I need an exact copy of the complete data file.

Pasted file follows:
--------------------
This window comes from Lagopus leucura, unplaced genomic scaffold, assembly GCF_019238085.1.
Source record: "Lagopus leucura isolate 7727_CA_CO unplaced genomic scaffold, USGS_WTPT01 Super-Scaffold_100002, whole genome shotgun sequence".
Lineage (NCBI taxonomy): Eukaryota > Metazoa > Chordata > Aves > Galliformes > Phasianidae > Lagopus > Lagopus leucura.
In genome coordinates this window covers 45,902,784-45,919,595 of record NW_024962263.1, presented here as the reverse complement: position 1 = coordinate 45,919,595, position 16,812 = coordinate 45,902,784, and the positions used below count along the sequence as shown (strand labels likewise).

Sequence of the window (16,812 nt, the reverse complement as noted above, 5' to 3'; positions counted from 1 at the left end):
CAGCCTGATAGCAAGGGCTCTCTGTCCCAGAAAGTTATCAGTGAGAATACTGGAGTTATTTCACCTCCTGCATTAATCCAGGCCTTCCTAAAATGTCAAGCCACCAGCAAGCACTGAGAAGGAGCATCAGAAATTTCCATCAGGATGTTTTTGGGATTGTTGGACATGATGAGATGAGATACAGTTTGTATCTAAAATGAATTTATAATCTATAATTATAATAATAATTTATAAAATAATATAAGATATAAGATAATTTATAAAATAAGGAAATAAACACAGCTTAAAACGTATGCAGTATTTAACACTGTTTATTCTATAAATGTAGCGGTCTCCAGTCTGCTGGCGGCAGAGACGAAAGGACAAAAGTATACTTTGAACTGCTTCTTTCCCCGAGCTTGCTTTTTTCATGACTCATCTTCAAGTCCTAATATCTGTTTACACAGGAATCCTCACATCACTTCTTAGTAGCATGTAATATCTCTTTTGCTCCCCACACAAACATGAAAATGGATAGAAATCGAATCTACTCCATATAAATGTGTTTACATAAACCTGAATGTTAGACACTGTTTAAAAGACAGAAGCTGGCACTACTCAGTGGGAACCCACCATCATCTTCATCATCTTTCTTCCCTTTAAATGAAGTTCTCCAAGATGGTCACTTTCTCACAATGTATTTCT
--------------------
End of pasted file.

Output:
This window comes from Lagopus leucura, unplaced genomic scaffold, assembly GCF_019238085.1.
Source record: "Lagopus leucura isolate 7727_CA_CO unplaced genomic scaffold, USGS_WTPT01 Super-Scaffold_100002, whole genome shotgun sequence".
Lineage (NCBI taxonomy): Eukaryota > Metazoa > Chordata > Aves > Galliformes > Phasianidae > Lagopus > Lagopus leucura.
In genome coordinates this window covers 45,902,784-45,919,595 of record NW_024962263.1, presented here as the reverse complement: position 1 = coordinate 45,919,595, position 16,812 = coordinate 45,902,784, and the positions used below count along the sequence as shown (strand labels likewise).

Sequence of the window (16,812 nt, the reverse complement as noted above, 5' to 3'; positions counted from 1 at the left end):
CAGCCTGATAGCAAGGGCTCTCTGTCCCAGAAAGTTATCAGTGAGAATACTGGAGTTATTTCACCTCCTGCATTAATCCAGGCCTTCCTAAAATGTCAAGCCACCAGCAAGCACTGAGAAGGAGCATCAGAAATTTCCATCAGGATGTTTTTGGGATTGTTGGACATGATGAGATGAGATACAGTTTGTATCTAAAATGAATTTATAATCTATAATTATAATAATAATTTATAAAATAATATAAGATATAAGATAATTTATAAAATAAGGAAATAAACACAGCTTAAAACGTATGCAGTATTTAACACTGTTTATTCTATAAATGTAGCGGTCTCCAGTCTGCTGGCGGCAGAGACGAAAGGACAAAAGTATACTTTGAACTGCTTCTTTCCCCGAGCTTGCTTTTTTCATGACTCATCTTCAAGTCCTAATATCTGTTTACACAGGAATCCTCACATCACTTCTTAGTAGCATGTAATATCTCTTTTGCTCCCCACACAAACATGAAAATGGATAGAAATCGAATCTACTCCATATAAATGTGTTTACATAAACCTGAATGTTAGACACTGTTTAAAAGACAGAAGCTGGCACTACTCAGTGGGAACCCACCATCATCTTCATCATCTTTCTTCCCTTTAAATGAAGTTCTCCAAGATGGTCACTTTCTCACAATGTATTTCT